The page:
Urban development squeezes a hallowed Chinese burial ground
“When I was little, I used to come here all the time with my parents, but by the time I was a teen I didn’t want anything to do with Chinese customs anymore.”
“I stopped coming, and forgot it even existed until one day not long ago when I was visiting a restaurant on Sathorn Soi 12, and recognized the neighbourhood. I couldn’t remember where the old cemetery was exactly, but after walking around a bit, I finally found it.”
Waraluck was stunned when she saw the graveyard—wedged in between Silom Soi 9 and Narathiwat Ratchanakharin Road—for the first time in over 30 years.
“I wasn’t sure if it was even the same place, because it looked so different,” she says. “I remembered large, tidy, and well-kept grounds from my childhood. It was sad to see the old graves covered in overgrowth, and falling down.”
Waraluck’s great grandfather left China’s Fujian province, an area vulnerable to catastrophic floods and drought, for a new life in Thailand in the late 19th century. From 1882 to 1917, up to 35,000 Chinese entered Thailand every year, mostly settling in Bangkok and along the Gulf of Siam coast.
In 1961, the Bangkok Metropolitan Administration banned all burials within city limits, and since then no graves have been added to the Hokkien Cemetery, which is administered by Thailand’s Hokkien Society.
After the opening of the BTS Silom line in 1999, and subsequent construction of Narathiwat Ratchanakharin Road, the cemetery became an embattled piece of real estate. Today, the land holding these graves is worth well over a million baht per square wa (4 sq.m). The Hokkien Society stands to make over a billion baht if they can convince descendants of the people buried here to move them out.
Since 2000 there’s been a steady push to have families shift graves to a new and more spacious cemetery in nearby Chonburi province. The Hokkien Society offers new burial lots at the Chonburi grounds for free, and will pay B100,000 for each grave taken out of the old cemetery.
Enough Chinese Thais have accepted this offer to reduce the size of the Hokkien cemetery by half. Where once there were around 180 graves, today roughly 90 remain.
Looming over the old cemetery like an ascending dragon is the MahaNakhon building, a 77-story luxury mixed-use skyscraper that was conceived in 2009 and is still under construction. Asked whether it was bad luck to build next to a cemetery, MahaNakhon’s managing director Kipson Beck recently stated that they sorted it all out in advance by organizing Buddhist, Christian (a nearby Christian cemetery was also affected), and Brahmin ceremonies to ensure the spirits will be on their side.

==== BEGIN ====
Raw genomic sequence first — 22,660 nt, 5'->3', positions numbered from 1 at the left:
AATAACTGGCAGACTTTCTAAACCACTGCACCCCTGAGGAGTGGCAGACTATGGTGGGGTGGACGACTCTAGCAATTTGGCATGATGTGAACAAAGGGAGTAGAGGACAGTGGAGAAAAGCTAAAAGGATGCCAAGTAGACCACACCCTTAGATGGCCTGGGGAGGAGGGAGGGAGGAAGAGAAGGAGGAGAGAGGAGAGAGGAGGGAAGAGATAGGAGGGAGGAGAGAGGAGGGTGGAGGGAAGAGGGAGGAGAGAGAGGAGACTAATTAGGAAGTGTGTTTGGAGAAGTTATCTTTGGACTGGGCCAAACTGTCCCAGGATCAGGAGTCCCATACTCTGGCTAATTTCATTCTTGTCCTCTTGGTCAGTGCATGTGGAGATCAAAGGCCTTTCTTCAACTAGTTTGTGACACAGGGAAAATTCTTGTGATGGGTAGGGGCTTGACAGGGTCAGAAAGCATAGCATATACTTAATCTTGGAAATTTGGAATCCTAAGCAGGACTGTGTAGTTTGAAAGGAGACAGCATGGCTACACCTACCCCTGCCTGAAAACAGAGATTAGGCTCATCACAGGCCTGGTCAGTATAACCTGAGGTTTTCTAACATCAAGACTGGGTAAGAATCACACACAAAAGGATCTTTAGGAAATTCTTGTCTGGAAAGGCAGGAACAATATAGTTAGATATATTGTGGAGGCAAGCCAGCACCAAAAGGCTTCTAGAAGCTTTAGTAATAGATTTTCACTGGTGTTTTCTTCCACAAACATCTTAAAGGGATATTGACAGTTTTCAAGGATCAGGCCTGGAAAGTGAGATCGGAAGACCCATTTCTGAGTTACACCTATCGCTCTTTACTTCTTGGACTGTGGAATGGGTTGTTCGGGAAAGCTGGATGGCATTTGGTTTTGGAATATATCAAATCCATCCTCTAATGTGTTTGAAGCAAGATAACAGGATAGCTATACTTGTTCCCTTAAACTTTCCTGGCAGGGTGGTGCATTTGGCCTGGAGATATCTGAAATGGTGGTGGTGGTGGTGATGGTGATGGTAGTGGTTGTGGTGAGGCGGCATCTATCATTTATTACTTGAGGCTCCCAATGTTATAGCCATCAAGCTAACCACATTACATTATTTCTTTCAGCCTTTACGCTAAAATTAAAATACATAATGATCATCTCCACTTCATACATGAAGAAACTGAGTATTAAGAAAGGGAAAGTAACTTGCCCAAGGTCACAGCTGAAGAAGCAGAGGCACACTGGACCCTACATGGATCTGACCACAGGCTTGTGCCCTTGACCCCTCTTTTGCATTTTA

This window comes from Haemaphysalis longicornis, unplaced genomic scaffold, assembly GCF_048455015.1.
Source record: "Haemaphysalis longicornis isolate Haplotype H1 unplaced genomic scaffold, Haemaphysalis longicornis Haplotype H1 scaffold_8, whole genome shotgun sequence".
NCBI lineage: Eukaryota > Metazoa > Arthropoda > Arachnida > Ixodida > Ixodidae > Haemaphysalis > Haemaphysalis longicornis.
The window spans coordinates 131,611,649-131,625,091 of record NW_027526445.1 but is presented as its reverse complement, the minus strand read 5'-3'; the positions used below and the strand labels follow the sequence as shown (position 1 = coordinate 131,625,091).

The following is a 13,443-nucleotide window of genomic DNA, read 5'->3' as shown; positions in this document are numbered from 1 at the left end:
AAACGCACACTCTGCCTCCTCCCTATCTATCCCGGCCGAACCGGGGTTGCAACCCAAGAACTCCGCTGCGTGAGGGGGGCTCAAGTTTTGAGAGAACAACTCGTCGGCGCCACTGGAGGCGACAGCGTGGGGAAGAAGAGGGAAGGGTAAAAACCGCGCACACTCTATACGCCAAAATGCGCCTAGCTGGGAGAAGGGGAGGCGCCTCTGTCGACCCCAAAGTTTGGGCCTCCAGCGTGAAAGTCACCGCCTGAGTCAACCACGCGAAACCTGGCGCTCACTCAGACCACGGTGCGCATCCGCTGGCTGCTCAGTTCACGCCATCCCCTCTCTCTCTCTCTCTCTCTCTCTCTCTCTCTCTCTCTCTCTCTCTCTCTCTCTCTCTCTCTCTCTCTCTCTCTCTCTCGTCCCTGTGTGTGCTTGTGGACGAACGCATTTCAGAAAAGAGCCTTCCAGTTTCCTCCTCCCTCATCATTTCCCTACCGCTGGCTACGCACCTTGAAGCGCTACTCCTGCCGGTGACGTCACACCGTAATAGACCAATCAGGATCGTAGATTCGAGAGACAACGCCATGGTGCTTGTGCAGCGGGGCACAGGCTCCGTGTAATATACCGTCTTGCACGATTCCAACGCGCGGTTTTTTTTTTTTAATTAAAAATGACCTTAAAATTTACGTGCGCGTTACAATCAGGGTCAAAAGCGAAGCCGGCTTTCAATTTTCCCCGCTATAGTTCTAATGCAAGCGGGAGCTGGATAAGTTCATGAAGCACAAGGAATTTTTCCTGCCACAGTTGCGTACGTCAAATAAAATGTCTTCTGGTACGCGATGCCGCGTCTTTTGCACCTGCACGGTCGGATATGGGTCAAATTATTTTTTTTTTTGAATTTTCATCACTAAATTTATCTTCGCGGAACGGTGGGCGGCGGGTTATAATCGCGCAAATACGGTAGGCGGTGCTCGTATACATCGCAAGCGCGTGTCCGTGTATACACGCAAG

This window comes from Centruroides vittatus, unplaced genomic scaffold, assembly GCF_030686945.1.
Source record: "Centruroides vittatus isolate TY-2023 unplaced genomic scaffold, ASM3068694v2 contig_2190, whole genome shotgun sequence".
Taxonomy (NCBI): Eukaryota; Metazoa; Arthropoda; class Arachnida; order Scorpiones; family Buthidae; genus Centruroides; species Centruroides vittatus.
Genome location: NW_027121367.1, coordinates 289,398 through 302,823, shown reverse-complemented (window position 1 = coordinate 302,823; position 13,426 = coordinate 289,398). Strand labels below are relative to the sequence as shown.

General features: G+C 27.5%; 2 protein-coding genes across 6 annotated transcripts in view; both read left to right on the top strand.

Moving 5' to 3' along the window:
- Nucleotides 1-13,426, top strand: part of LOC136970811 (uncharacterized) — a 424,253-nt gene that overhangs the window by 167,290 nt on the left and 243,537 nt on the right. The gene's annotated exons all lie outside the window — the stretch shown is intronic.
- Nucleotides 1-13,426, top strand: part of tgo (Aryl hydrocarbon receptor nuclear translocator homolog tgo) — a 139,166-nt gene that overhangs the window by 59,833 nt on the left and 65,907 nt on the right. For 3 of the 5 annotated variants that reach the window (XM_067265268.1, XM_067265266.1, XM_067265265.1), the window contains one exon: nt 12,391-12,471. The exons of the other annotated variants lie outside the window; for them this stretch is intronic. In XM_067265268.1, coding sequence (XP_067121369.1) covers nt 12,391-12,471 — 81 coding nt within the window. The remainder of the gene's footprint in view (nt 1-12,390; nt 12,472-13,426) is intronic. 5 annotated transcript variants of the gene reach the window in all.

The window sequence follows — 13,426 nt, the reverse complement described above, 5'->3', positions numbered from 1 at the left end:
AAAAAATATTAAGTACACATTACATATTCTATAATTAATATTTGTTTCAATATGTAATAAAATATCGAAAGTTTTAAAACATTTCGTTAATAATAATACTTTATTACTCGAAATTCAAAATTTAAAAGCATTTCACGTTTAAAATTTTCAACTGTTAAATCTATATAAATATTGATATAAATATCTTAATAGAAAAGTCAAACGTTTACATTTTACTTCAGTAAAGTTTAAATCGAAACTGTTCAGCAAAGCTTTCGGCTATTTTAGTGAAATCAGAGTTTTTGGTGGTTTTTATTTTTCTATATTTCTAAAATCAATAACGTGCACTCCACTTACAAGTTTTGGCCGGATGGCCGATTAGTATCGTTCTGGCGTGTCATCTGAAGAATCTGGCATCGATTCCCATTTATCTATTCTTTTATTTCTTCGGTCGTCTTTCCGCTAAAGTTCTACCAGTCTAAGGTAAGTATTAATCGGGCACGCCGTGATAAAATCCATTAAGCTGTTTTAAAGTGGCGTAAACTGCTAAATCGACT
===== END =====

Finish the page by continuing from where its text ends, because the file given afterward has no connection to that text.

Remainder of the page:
“According to our spiritual advisors, the spirits are strong, very powerful. They can be powerful to help us,” said Beck.
The Hokkien Society rents out adjacent land to MahaNakhon as a base for their work force for an estimated B800,000 a month. The society also earns money from owners who pay to park their cars in an empty space in front of the graves.
Starting last year, the society adopted a policy in which anyone who neglects to pay respect to their ancestor’s graves—signing a registry each time—for three years running will lose the right to the graves.
Among those who dutifully tend to their ancestors’ graves, the biggest holdouts at the Hokkien Cemetery are wealthy Chinese-descended Thais—owners of banks, oil companies, and other large businesses—who believe their success may be due to the cemetery’s powerful feng shui.
The future of the cemetery, at least for the short term and in a reduced size, thus seems assured. Khun Yai, the resident caretaker, sleeps every night in an old reception hall in front of the graves. He says he sees ghosts occasionally.
“I’ve seen the reigning spirit here several times,” he says. “She’s a Chinese woman, wearing a blue top and a white bottom. She walks around like a landowner, or a guard. I’m not afraid, but when I see her, I don’t stare. I usually close my eyes for a while, and when I open them, she’s gone.”
Other spirits make appearances as well. “Once in a while there’s a short lady spirit standing in front of the grave belonging to an ancestor of [banker and former finance minister under Abhisit Vejjajiva 2008-2011] Korn Chatikavanij,” he goes on to say. “She usually wears either pink or yellow.”
“If it were me, I’d cremate like the Thais rather than bury my family members,” he adds. “But I’ll stay here till the end. There’s something here—worth memory and respect.”